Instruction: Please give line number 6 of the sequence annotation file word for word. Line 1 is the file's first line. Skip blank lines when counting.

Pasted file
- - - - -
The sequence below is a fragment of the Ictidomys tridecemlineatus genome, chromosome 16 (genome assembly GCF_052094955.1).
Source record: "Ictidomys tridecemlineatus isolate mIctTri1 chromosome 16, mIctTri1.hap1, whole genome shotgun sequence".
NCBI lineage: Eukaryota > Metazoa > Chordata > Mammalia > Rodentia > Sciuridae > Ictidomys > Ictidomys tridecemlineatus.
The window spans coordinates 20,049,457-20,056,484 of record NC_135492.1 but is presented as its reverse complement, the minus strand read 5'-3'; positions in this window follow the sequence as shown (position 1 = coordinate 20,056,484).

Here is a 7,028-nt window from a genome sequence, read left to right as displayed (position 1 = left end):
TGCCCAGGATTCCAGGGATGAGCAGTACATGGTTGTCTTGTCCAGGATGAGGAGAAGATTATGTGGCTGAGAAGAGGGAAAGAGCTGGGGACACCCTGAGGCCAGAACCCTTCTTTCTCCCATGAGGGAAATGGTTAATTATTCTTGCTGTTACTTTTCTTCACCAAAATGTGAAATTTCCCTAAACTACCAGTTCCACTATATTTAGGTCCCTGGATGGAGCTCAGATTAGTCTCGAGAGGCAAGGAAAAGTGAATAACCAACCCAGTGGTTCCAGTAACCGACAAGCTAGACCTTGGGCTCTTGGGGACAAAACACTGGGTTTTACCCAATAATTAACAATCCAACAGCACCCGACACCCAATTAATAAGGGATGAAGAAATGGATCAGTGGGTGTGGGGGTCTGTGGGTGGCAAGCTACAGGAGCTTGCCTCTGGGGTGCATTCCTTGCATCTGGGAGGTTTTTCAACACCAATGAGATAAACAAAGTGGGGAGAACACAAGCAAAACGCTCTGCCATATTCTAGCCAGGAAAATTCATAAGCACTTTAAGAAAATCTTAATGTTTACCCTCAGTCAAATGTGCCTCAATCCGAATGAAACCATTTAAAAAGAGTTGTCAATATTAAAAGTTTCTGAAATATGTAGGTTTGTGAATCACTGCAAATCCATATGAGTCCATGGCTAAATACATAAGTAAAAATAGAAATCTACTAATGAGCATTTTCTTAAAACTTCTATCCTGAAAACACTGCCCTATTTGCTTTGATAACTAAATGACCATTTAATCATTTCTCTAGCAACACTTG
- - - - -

TGCCCAGGATTCCAGGGATGAGCAGTACATGGTTGTCTTGTCCAGGATGAGGAGAAGATTATGTGGCTGAGAAGAGGGAAAGAGCTGGGGACACCCTGAGGCCAGAACCCTTCTTTCTCCCATGAGGGAAATGGTTAATTATTCTTGCTGTTACTTTTCTTCACCAAAATGTGAAATTTCCCTAAACTACCAGTTCCACTATATTTAGGTCCCTGGATGGAGCTCAGATTAGTCTCGAGAGGCAAGGAAAAGTGAATAACCAACCCAGTGGTTCCAGTAACCGACAAGCTAGACCTTGGGCTCTTGGGGACAAAACACTGGGTTTTACCCAATAATTAACAATCCAACAGCACCCGACACCCAATTAATAAGGGATGAAGAAATGGATCAGTGGGTGTGGGGGTCTGTGGGTGGCAAGCTACAGGAGCTTGCCTCTGGGGTGCATTCCTTGCATCTGGGAGGTTTTTCAACACCAATGAGATAAACAAAGTGGGGAGAACACAAGCAAAACGCTCTGCCATATTCTAGCCAGGAAAATTCATAAGCACTTTAAGAAAATCTTAATGTTTACCCTCAGTCAAATGTGCCTCAATCCGAATGAAACCATTTAAAAAGAGTTGTCAATATTAAAAGTTTCTGAAATATGTAGGTTTGTGAATCACTGCAAATCCATATGAGTCCATGGCTAAATACATAAGTAAAAATAGAAATCTACTAATGAGCATTTTCTTAAAACTTCTATCCTGAAAACACTGCCCTATTTGCTTTGATAACTAAATGACCATTTAATCATTTCTCTAGCAACACTTG